Knowing How to Get Help When an Elder Shows Signs of Abuse

by Placerville Newswire / Sep 09, 2017 / comments

[Jennifer Smit, El Dorado County Senior Care Authority]

Some signs of abuse may be obvious while others may require a closer look. If you discover possible abuse, what are your next steps?

The person who might be the victim of abuse either could not or would not advocate for themselves. Depending on the level of abuse, you may choose to get a family member involved. Last week’s blog, Elder Abuse and Neglect - Understanding the Warning Signs, will help you understand how to detect red flags,

Adult Protective Services (http://www.cdss.ca.gov/Adult-Protective-Services) should be contacted when any type of abuse or neglect (even self-neglect!) is suspected. For abuse inside a care facility, contact your local Ombudsmen, (https://www.state.gov/s/ombudsman). You can make a report over the phone, in person, or anonymously. The important thing is not to ignore whatever it is that causes you to believe that something is amiss.

What happens when the abuser is you?

Many caregivers, such as family members and friends, have not received proper training. As they watch their elder’s condition deteriorate they find themselves in an extremely stressful situation. Over time, no matter how good the original intention, their involvement can cause emotional, mental and physical issues, which can eventually lead to caregiver burnout. Emotional fatigue alone can create an environment where impatience, neglect, or lashing out at the elder may seem justified.

What you, the caregiver, can do to avoid your own overwhelm and burnout

  • -- Recognize the signs of caregiver burnout
  • -- Ask for help from family members or friends. Take care of your own health and get medical care if needed
  • -- Get counseling
  • -- Look for a caregiver support group
  • -- Practice stress reduction techniques, exercise, and take care of yourself!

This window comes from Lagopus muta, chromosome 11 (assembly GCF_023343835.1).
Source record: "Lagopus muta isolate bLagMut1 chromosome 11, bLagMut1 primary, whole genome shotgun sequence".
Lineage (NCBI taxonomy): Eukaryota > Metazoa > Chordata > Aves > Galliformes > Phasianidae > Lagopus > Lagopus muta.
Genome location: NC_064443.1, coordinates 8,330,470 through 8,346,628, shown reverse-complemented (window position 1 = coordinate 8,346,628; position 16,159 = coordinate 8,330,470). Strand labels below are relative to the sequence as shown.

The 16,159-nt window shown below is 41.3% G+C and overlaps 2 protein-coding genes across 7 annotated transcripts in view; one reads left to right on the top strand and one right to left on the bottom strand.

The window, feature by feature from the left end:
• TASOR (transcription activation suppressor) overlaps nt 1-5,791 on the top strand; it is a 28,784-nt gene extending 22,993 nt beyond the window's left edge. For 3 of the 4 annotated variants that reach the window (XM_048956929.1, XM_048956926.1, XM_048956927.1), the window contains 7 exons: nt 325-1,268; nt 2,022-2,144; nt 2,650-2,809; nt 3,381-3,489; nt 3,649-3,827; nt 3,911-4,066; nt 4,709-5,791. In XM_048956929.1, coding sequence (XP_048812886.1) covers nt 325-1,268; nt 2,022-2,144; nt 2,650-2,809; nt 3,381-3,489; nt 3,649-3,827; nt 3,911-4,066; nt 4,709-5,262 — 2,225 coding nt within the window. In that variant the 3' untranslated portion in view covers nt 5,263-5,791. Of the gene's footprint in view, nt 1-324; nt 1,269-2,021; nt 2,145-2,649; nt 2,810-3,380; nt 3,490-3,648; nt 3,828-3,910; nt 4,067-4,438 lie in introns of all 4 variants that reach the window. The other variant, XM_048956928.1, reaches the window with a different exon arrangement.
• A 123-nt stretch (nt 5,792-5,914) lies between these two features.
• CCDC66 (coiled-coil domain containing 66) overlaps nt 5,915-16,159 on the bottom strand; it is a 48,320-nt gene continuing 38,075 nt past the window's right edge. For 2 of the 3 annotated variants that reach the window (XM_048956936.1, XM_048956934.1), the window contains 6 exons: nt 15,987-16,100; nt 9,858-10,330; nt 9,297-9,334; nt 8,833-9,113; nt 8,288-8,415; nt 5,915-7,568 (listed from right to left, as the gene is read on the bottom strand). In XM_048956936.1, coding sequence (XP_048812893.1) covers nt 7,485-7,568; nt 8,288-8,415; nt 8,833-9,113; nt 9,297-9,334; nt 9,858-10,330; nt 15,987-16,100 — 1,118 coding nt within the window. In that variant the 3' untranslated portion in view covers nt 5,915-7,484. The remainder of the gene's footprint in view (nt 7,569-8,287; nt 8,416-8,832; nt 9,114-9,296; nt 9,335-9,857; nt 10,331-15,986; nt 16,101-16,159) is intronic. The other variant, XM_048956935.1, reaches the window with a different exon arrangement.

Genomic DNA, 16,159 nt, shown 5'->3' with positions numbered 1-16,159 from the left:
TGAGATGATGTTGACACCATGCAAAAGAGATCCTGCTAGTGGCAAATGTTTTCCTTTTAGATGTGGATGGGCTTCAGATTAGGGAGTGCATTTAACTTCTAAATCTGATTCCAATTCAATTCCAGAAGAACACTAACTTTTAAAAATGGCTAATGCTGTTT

What concerned friends or family members can do

  • -- Watch for the warning signs of elder abuse and if you suspect abuse, report it!
  • -- Track medications to ensure that the amount left in the bottle matches the date on the prescription
  • -- Check financial statements and bills for any questionable activity
  • -- Arrive at your loved one’s home unannounced to get a true sense of what may be going on
  • -- Provide your elder’s caregiver with some needed breaks
  • -- Try to keep different family members involved in the care to prevent the burden from falling on only one person
  • -- Speak out - feelings of shame can keep elder abuse hidden within families
  • -- Substance abuse is a common risk factor; stress and being under the influence heightens the risk of abuse

 

If you are an elder......

  • -- Make sure that you have your legal and financial affairs in order. If you need to make changes, seek professional help from an attorney or accountant
  • -- If managing your money has become difficult, consider hiring a professional fiduciary. Get references, run a background check if possible
  • -- Do not give out personal information over the phone
  • -- Prizes, loans, investments that sound too good to be true, probably are
  • -- Keep your social life active. Stay in touch with friends and family and other social groups
  • -- Call the National Do Not Call Registry to reduce telemarketing calls (888-382-1222)
  • -- Keep a list of important numbers handy so you know how to report abuse

 

If you have experienced abuse speak up! Talk with a family member or friend. You can make the call yourself. Call Adult Protective Services (http://www.cdss.ca.gov/Adult-Protective-Services) and file a report. If the suspected abuse is occurring inside a care facility, contact your local Ombudsmen (https://www.state.gov/s/ombudsman).

 

Important to Remember When Reporting Elder Abuse

  • -- Be specific! It is important to give as many details as possible. Write them down before you make the call; details help facilitate a thorough investigation.
  • -- Unless the elder lacks the mental capacity to make decisions on their own, they have the right to refuse help. This may occur for any number of reasons including fear of retaliation, embarrassment, or pride.
  • -- Each new incident of abuse is a new report and a snapshot of what is going on over a period of time. It reminds the caregiver that they are being watched and shows the elder that they are not alone. Isolation increases the danger and decreases the chance of receiving assistance.

 

If you have any questions or would like to be in touch with a Senior Care Authority Advisor in your area call (888) 854-3910 for a no-cost phone consultation. We have many resources to share with you including subjects that are found in this article. You can also find a local advisor on our website at www.seniorcareauthority.com.

Written by Jennifer Smit

 

Resources:

State Directory of Helplines, Hotlines, and Elder Abuse Prevention Resources

Eldercare Locater - Connecting You to Community Services